Revolutionizing pancreatic cancer treatment with a personalized mRNA vaccine

male pancreatic cancer illustration

Researchers working on a personalized mRNA cancer vaccine against pancreatic ductal adenocarcinoma (PDAC), a deadly pancreatic cancer, have used gene sequencing from tumor samples of 19 patients to identify up to 20 Created customized mRNA vaccines targeting neoantigens. The study showed that in half of the patients, the vaccine caused activation of patient-specific pancreatic cancer-recognizing T cells. No cancer recurrence was observed 18 months after treatment in patients with strong T-cell responses to the vaccine.

An NIH-funded team at Memorial Sloan Kettering Cancer Center collaborated with BioNTech to develop a personalized mRNA cancer vaccine for pancreatic ductal adenocarcinoma (PDAC). This experimental treatment, which aims to trigger activation of T cells to fight certain cancers, has shown promising results in preventing cancer recurrence in patients with strong immune responses and is undergoing extensive clinical trials. paved the way for

  • In a small study, a personalized mRNA vaccine against pancreatic cancer elicited a strong anti-tumor immune response in half of the participants.
  • The vaccine will soon be tested in large clinical trials. This approach may also treat other deadly cancer types.

Pancreatic ductal adenocarcinoma (PDAC) is the most common type of pancreatic cancer and one of the deadliest cancers. Despite current treatments, only about 12% of people diagnosed with this cancer survive five years after treatment.

Immunotherapy (drugs that help the body’s immune system attack tumors) has revolutionized the treatment of many types of tumors. However, to date, they have proven ineffective in PDAC. It is not clear whether pancreatic cancer cells produce neoantigens (proteins that are effective targets of the immune system).

An NIH-funded research team led by Dr. Vinod Balachandran of Memorial Sloan Kettering Cancer Center (MSKCC) is developing a personalized mRNA cancer treatment vaccine approach. It is designed to allow immune cells to recognize specific neoantigens on the patient’s pancreatic cancer cells. The results of a small clinical trial of their experimental treatment will be announced on May 10, 2023. Nature.

After surgery to remove the PDAC, the research team sent tumor samples from 19 individuals to a partner at BioNTech, which manufactured one of them.[{” attribute=””>COVID-19 mRNA vaccines. BioNTech performed gene sequencing on the tumors to find proteins that might trigger an immune response. They then used that information to create a personalized mRNA vaccine for each patient. Each vaccine targeted up to 20 neoantigens.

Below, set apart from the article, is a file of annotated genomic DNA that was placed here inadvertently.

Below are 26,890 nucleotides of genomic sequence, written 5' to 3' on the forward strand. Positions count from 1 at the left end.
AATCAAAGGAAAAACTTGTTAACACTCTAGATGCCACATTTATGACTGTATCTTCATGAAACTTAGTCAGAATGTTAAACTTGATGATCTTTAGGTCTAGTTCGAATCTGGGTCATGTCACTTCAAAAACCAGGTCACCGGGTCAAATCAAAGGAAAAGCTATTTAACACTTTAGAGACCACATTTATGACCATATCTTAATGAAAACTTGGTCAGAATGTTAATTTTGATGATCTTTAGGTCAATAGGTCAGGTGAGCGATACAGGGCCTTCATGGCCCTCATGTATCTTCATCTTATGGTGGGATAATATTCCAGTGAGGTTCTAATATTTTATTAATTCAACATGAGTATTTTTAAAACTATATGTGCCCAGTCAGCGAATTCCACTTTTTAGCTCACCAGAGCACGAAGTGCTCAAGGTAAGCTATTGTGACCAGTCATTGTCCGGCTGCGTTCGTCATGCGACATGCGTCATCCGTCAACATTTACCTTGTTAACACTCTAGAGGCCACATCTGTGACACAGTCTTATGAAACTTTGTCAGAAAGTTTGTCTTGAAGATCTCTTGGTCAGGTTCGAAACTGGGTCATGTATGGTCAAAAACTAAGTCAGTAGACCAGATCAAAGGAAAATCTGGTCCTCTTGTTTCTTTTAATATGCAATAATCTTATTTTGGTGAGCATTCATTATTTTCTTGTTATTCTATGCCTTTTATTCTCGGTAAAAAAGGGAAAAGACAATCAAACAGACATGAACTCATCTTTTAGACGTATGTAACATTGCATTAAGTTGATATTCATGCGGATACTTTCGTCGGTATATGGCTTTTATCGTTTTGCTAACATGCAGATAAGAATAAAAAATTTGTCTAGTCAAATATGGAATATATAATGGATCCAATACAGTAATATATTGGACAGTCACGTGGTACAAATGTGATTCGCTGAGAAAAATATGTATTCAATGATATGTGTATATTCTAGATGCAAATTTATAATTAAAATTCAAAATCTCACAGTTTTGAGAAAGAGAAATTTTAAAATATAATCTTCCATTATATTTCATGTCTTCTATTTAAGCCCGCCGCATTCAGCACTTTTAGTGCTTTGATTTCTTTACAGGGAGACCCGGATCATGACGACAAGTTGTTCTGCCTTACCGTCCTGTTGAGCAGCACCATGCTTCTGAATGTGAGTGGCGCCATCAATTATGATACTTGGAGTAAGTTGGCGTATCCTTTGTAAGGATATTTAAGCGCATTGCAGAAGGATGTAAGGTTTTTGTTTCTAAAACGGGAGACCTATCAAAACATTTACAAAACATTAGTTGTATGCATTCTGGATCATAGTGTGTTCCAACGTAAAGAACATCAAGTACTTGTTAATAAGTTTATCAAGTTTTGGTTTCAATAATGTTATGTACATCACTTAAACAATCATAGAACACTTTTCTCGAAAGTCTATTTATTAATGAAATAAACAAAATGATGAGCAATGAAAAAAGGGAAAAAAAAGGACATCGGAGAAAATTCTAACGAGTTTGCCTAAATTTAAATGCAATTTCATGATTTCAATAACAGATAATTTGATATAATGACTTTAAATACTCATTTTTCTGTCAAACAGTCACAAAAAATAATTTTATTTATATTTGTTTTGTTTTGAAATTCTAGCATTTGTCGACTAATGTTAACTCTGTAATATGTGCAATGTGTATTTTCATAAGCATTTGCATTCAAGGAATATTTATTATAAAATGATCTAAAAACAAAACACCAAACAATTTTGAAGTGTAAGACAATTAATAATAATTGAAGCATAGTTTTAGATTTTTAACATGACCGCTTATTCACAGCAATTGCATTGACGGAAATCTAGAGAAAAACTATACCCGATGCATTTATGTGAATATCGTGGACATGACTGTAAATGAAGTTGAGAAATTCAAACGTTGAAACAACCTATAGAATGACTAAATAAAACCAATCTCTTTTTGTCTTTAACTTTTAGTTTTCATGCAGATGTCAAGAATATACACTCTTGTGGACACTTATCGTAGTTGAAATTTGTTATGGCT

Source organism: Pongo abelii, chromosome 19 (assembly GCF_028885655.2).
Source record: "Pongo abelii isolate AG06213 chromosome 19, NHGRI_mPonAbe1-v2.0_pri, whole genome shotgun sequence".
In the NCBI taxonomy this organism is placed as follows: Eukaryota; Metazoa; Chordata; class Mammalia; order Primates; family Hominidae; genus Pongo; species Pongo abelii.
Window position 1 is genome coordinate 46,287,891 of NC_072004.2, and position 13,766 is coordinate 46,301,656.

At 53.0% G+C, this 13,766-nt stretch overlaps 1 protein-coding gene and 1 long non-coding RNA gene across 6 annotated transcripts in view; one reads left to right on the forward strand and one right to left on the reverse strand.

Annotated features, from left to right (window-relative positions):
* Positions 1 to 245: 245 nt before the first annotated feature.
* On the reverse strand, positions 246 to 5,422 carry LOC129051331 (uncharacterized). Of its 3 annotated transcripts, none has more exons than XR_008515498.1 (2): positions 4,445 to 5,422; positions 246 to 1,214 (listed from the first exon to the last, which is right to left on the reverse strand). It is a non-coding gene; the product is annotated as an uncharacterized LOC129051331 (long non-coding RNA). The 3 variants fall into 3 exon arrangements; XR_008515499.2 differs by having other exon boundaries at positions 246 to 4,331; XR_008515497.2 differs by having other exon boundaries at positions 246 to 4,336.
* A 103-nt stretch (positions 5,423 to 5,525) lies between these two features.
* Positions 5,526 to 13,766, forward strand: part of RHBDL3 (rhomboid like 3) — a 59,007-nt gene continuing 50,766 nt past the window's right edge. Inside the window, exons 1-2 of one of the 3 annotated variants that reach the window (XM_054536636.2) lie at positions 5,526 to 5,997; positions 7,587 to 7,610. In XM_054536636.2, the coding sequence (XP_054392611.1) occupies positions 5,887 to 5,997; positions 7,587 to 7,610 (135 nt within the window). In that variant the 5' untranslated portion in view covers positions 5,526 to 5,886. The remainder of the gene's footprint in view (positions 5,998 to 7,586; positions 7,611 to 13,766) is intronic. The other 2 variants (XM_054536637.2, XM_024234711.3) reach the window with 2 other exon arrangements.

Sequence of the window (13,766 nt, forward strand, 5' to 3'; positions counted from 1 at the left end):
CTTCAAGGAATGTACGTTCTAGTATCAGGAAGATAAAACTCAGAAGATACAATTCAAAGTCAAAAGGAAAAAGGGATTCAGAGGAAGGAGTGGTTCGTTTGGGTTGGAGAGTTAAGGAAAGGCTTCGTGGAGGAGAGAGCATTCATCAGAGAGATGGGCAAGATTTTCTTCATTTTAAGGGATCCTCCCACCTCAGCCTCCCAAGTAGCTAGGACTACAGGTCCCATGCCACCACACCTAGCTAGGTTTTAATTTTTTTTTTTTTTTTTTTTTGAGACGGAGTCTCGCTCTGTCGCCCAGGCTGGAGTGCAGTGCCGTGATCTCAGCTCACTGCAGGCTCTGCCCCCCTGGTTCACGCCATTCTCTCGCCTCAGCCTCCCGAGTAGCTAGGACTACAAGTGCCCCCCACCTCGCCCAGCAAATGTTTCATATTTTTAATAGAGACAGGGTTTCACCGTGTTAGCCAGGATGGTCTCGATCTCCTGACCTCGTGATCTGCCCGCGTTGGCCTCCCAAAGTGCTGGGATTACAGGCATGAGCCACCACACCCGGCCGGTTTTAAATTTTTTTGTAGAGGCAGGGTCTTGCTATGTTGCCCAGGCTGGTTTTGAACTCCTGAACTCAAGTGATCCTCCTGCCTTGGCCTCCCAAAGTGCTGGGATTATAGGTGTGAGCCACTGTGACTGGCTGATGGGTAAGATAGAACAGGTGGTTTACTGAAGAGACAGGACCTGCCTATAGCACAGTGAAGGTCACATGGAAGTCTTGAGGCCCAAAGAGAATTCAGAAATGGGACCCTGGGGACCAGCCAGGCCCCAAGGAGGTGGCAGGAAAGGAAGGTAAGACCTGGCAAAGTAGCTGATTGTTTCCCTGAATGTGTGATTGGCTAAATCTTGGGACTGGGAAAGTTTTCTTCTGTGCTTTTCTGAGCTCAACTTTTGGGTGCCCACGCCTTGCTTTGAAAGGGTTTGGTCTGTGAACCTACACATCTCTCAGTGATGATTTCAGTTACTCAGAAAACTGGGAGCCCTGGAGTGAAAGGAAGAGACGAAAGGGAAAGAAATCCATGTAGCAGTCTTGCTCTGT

Customized vaccines were successfully created for 18 of the 19 study participants. The process, from surgery to delivery of the first dose of the vaccine, took an average of about nine weeks.

All patients received a drug called atezolizumab before vaccination. This drug, called an immune checkpoint inhibitor, prevents cancer cells from suppressing the immune system. The vaccine was then given in nine doses over several months. After the first eight doses, study participants also started standard chemotherapy drugs for PDAC, followed by a ninth booster dose.

Sixteen volunteers stayed healthy enough to receive at least some of the vaccine doses. In half these patients, the vaccines activated powerful immune cells, called T cells, that could recognize the pancreatic cancer specific to the patient. To track the T cells made after vaccination, the research team developed a novel computational strategy with the lab of Dr. Benjamin Greenbaum at MSKCC. Their analysis showed that T cells that recognized the neoantigens were not found in the blood before vaccination. Among the eight patients with strong immune responses, half had T cells target more than one vaccine neoantigen.

By a year and a half after treatment, the cancer had not returned in any of the people who had a strong T cell response to the vaccine. In contrast, among those whose immune systems didn’t respond to the vaccine, the cancer recurred within an average of just over a year. In one patient with a strong response, T cells produced by the vaccine even appeared to eliminate a small tumor that had spread to the liver. These results suggest that the T cells activated by the vaccines kept the pancreatic cancers in check.

“It’s exciting to see that a personalized vaccine could enlist the immune system to fight pancreatic cancer—which urgently needs better treatments,” Balachandran says. “It’s also motivating as we may be able to use such personalized vaccines to treat other deadly cancers.”

More work is needed to understand why half the people did not have a strong immune response to their personalized vaccines. The researchers are currently planning to launch a larger clinical trial of the vaccine.

Reference: “Personalized RNA neoantigen vaccines stimulate T cells in pancreatic cancer” by Luis A. Rojas, Zachary Sethna, Kevin C. Soares, Cristina Olcese, Nan Pang, Erin Patterson, Jayon Lihm, Nicholas Ceglia, Pablo Guasp, Alexander Chu, Rebecca Yu, Adrienne Kaya Chandra, Theresa Waters, Jennifer Ruan, Masataka Amisaki, Abderezak Zebboudj, Zagaa Odgerel, George Payne, Evelyna Derhovanessian, Felicitas Müller, Ina Rhee, Mahesh Yadav, Anton Dobrin, Michel Sadelain, Marta Łuksza, Noah Cohen, Laura Tang, Olca Basturk, Mithat Gönen, Seth Katz, Richard Kinh Do, Andrew S. Epstein, Parisa Momtaz, Wungki Park, Ryan Sugarman, Anna M. Varghese, Elizabeth Won, Avni Desai, Alice C. Wei, Michael I. D’Angelica, T. Peter Kingham, Ira Mellman, Taha Merghoub, Jedd D. Wolchok, Ugur Sahin, Özlem Türeci, Benjamin D. Greenbaum, William R. Jarnagin, Jeffrey Drebin, Eileen M. O’Reilly and Vinod P. Balachandran, 10 May 2023, Nature.
DOI: 10.1038/s41586-023-06063-y

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